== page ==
As I’m sure you’ve all heard, today is April Fools and the day that the conficker worm is set to… well, do something. I haven’t read any reports on just exactly what it has done, if anything today, but I was able to come up with a solution that will allow you to scan for it using Arch Linux and the latest-greatest build of nmap. I just ran a scan on my home network and didn’t find anything (granted I only have Arch Linux, FreeBSD and Mac OS X machines here), but the same steps can be used to scan your office networks if you’re still wondering about being vulnerable. I will outline below how to install the Arch Build System (ABS), update the PKGBUILD for nmap to install the latest nmap and finally how to scan a range of networks for the conficker worm.
Installation via ABS
To build the latest-greatest copy of nmap we’ll use the ABS and simply update the PKGBUILD information. If you do not have ABS setup on your machine you’ll need to complete the following steps:
pacman -S abs
These two commands will install the ABS on your system and then sync with the repository mirror.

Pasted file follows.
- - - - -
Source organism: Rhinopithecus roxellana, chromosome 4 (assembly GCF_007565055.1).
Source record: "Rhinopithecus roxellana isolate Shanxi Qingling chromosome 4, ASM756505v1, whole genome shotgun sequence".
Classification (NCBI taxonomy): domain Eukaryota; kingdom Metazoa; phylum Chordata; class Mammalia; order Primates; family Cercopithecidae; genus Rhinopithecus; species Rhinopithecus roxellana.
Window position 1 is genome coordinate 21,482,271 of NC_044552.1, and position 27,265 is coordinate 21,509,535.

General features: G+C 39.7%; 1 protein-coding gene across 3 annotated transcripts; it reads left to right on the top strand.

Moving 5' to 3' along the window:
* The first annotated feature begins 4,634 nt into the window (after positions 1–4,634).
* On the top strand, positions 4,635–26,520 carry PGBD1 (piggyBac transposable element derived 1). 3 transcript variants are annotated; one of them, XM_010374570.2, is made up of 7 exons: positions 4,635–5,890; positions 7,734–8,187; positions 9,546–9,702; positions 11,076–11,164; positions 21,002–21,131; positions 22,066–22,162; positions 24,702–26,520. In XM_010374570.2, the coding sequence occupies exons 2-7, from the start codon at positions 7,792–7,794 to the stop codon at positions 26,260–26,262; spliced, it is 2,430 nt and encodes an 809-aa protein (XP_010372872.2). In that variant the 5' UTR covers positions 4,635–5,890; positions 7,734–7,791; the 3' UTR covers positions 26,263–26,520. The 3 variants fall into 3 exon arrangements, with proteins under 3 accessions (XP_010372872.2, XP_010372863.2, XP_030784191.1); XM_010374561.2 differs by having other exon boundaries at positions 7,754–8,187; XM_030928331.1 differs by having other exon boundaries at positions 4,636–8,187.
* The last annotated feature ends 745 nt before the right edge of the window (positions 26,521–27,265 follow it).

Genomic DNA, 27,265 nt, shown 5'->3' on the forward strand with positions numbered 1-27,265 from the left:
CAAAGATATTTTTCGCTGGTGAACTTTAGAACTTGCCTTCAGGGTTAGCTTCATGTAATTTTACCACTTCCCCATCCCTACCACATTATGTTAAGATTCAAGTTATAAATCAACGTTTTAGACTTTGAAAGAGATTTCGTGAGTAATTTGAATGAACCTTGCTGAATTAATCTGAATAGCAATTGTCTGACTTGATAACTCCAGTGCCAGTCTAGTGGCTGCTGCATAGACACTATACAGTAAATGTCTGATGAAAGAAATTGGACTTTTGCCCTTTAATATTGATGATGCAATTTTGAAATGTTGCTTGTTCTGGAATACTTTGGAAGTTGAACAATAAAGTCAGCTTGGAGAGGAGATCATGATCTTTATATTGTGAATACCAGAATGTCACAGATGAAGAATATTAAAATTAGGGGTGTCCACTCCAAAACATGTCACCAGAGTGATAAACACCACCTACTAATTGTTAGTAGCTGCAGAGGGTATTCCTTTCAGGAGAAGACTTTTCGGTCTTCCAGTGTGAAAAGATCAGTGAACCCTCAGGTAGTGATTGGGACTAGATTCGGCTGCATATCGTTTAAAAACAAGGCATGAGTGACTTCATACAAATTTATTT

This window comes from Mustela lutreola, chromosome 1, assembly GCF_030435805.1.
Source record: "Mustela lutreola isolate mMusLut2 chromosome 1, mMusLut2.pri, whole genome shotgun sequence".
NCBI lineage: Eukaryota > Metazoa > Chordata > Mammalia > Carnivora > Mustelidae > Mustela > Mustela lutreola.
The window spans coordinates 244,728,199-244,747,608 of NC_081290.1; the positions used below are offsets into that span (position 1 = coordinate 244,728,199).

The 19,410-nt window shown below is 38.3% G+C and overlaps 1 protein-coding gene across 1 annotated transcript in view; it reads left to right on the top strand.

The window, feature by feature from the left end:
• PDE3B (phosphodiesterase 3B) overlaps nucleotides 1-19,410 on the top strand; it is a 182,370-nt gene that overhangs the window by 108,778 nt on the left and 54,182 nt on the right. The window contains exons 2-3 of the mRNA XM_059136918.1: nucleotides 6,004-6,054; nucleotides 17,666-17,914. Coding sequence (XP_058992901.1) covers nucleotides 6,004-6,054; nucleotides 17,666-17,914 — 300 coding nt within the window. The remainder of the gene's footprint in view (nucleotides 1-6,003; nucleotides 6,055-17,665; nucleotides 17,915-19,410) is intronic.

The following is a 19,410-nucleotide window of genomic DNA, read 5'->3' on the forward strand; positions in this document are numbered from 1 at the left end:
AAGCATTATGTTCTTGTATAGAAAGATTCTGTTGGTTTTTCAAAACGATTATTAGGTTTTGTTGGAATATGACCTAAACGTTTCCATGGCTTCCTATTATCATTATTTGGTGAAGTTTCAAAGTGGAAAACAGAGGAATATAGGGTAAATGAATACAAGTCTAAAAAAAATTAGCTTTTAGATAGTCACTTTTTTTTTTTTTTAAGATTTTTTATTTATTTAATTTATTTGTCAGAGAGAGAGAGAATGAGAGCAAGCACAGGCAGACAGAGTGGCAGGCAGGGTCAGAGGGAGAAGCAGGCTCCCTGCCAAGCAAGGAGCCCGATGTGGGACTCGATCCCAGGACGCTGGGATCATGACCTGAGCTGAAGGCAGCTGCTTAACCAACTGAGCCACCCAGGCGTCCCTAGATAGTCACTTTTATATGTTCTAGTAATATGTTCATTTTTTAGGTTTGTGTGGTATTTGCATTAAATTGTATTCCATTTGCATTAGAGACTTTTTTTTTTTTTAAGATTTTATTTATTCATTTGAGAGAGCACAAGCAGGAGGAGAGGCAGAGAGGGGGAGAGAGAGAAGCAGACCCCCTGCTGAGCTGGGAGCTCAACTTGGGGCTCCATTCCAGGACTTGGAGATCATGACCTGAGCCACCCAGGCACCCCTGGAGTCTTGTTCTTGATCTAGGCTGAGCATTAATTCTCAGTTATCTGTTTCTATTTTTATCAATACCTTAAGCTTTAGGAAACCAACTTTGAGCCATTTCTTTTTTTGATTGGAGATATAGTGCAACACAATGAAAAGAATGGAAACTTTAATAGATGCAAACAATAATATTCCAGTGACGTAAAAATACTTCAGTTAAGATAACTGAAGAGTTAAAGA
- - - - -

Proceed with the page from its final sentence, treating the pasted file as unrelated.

Next you’ll want to copy the PKGBUILD from the ABS directory structure to your home directory for building.
cp -r /var/abs/extra/nmap/ ~/abs/
Now head back to ~/abs/nmap/ and edit the PKGBUILD file with the following changes:
With those two changes saved you can now compile the latest nmap. Use: makepkg -i
Now that you have the latest nmap compiled and installed you can scan your network(s) for the Conficker worm. Use the following command and look for any “INFECTED” or “VULNERABLE” lines in the output.
nmap -PN -d -p445 –script=smb-check-vulns –script-args=safe=1 [network_range]
(of course, replace network_range with your home/office network. ie; 192.168.0.0/24)
While I still don’t know what, if anything, the Conficker worm is going to do today (or ever), its best to make sure your machines are not vulnerable and that someone else does not have control of them. If you administer a number of Windows machines, take a minute to scan them and verify that nothing is left vulnerable. I hope these steps were helpful for anyone needing to verify security on their networks.